UN’s Radio Okapi sets gender equality standards for media in DR Congo

Editorial by Jamila Seftaoui

Original article published by the United Nations:



In Radio Okapi studios, a panel of women discuss political affairs in the DR Congo. Radio Okapi/John Bompengo
In Radio Okapi studios, a panel of women discuss political affairs in the DR Congo. Radio Okapi/John Bompengo


Women are rarely given centre stage in the political arena of the Democratic Republic of the Congo (DRC). Gender specialists within the country’s UN peacekeeping mission (MONUSCO) calculated that women typically receive less than 10% of all air time. In an attempt to carve out a space for women’s equal political participation, MONUSCO’s gender affairs team launched an initiative with Radio Okapi that brought Congolese women into the studio and on the air throughout the 2018 national elections. Through this concerted effort, participation of women in two of its most important political programmes increased to more than 50% and reached an astonishing 93% in another of the station’s weekly broadcasts. Listeners were thrilled.

Allowing women to vote and run for office is not nearly enough to satisfy the call for their political empowerment. In the DRC, women’s voices needed to be given space in the press and in public forums for their messages to reach voters. With this goal of broadcasting women’s opinions about politics and the elections, Radio Okapi hosted several women in debates where usually only men participate and to some others which were women-only panels allowing participating women an opportunity to be heard at a critical time in their country’s history. At the height of the 2018 electoral campaign, Radio Okapi featured in their radio programmes opinions of women from different sections of Congolese society and political affiliations, including electoral candidates and prominent figures of civil society. With this successful initiative, the station set new standards for gender equality in media.

“Radio Okapi broadcasts gave me the opportunity to not only make myself known but also present my ideas and thoughts in political programmes”, states Solange Nyenyezi, a politician and member of Alliance des Forces Démocratiques du Congo (AFDC) who was elected to the National Council in December. “The visibility achieved through Radio Okapi broadcasts has paid”, she added.

Since it first went on air in 2002, Radio Okapi has been an important channel to promote social, economic and political awareness. One of the top radio stations in the country, Radio Okapi can now boast to have tipped the scales and helped women politicians like Solange reach their target audiences, the electorate.

As in many conflict and post-conflict settings, women’s political participation in the DRC is weak. In the 2018 legislative elections, women constituted only 12% of candidates and only one of the 21 presidential candidates. “Reaching out to women candidates through social networks and personalized phone calls was essential to inform them about the opportunities offered by Radio Okapi and explain the benefits of using radio as a platform for their political campaign”, said Charlotte Ngungi Biala, a Congolese journalist and a gender officer who prepared women candidates to Radio Okapi panels.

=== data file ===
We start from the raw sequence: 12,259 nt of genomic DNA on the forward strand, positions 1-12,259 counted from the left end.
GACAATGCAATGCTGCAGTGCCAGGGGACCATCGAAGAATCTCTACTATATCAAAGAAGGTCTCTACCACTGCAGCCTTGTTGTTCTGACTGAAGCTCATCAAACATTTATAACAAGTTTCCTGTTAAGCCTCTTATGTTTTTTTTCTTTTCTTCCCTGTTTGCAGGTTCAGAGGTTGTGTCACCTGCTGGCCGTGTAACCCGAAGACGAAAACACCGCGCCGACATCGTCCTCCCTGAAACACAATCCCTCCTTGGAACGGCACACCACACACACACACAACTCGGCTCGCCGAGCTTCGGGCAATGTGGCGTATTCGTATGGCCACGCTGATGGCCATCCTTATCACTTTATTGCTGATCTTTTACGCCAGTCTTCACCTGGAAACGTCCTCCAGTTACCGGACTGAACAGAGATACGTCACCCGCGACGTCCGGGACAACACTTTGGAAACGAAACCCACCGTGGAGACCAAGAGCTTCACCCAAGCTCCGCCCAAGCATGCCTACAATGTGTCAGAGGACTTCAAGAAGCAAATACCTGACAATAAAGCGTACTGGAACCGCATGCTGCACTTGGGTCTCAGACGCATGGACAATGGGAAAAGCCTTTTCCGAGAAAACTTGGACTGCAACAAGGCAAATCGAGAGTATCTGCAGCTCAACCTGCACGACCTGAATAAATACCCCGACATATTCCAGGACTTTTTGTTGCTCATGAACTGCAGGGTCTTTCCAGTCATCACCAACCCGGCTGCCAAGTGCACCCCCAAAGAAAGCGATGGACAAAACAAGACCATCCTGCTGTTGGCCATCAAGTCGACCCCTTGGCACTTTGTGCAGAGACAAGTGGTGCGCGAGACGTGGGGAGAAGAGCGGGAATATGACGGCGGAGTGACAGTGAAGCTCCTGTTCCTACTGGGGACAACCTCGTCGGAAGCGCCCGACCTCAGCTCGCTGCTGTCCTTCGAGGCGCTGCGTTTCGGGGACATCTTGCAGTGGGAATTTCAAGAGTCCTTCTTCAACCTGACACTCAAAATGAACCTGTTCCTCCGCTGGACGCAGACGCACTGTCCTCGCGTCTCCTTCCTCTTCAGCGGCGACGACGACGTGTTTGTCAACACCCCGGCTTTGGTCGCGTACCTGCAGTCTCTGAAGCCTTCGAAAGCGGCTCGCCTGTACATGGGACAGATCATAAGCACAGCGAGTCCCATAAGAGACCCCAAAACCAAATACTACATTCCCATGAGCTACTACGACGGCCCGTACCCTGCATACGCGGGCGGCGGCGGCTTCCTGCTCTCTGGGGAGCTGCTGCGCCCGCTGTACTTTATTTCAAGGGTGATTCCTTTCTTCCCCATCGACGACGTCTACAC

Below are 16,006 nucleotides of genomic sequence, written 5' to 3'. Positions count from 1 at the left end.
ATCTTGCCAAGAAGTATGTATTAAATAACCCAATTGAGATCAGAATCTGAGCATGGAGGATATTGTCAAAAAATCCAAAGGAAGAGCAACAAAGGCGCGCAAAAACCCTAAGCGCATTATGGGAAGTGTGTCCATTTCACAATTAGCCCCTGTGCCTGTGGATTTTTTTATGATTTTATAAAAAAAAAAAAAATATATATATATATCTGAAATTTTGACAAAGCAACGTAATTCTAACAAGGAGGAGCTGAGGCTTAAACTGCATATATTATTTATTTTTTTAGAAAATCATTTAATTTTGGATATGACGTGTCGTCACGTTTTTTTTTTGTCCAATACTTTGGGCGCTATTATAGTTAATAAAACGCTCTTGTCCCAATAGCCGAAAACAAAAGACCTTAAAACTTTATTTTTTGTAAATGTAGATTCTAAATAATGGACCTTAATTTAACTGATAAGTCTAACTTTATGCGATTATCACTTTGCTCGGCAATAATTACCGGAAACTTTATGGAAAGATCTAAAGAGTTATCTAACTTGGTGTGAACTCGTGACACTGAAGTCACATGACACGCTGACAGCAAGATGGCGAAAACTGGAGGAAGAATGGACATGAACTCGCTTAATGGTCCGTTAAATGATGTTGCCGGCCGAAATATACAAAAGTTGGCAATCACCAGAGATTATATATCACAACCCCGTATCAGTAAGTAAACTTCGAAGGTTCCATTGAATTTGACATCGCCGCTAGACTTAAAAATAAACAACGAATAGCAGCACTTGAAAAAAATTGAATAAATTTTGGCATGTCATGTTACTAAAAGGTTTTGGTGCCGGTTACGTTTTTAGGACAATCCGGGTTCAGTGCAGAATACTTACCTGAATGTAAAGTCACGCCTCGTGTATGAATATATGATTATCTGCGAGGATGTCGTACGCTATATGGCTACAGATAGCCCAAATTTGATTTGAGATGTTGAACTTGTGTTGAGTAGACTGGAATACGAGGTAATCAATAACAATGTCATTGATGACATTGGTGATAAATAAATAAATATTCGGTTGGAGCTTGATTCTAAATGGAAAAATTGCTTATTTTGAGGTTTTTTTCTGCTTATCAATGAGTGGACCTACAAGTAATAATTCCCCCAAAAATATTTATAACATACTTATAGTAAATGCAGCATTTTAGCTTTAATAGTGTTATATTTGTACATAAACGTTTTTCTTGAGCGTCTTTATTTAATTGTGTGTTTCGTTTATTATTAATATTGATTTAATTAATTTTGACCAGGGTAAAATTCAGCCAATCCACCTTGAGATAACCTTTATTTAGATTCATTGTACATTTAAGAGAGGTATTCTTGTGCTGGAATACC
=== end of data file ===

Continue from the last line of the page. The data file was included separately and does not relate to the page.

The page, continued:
An important element of the station’s approach involved providing a non-threatening and non-discriminatory environment for women politicians to address the public and share their political views to showcase their political platform. To achieve this, training sessions were conducted to sensitize journalists on gender issues including discrimination and bias faced by women politicians when addressing the media.

A wide range of topics were discussed throughout these broadcasts. Whether discussing economic development, public health, the economy, micro financing, agriculture or taxation, the approach emphasized the importance of maintaining gender balance as a principle of good journalism and stressed the right of women politicians to be heard on an equal footing to their male counterparts.

We are glad that our efforts have inspired other radio stations in the DRC, such as Top Congo, to include women-only panels in their programmes. We are certain that giving women a greater share of air time will have a positive impact on women’s participation in the political affairs of their community. It would be extraordinary to see similar initiatives replicated in radio stations around the world, especially radio stations managed by the other UN peacekeeping missions.

Women’s participation in political decision-making is both a prerequisite for an effective, responsive and accountable democracy, and a means for increasing credibility and legitimacy of democratic institutions. Women’s participation in political processes that affect them, their families, and their societies is a fundamental right that needs to be championed by all.

The author is Senior Gender Adviser and Chief of Gender Affairs in the United Nations Organization Stabilization Mission in the Democratic Republic of the Congo (MONUSCO).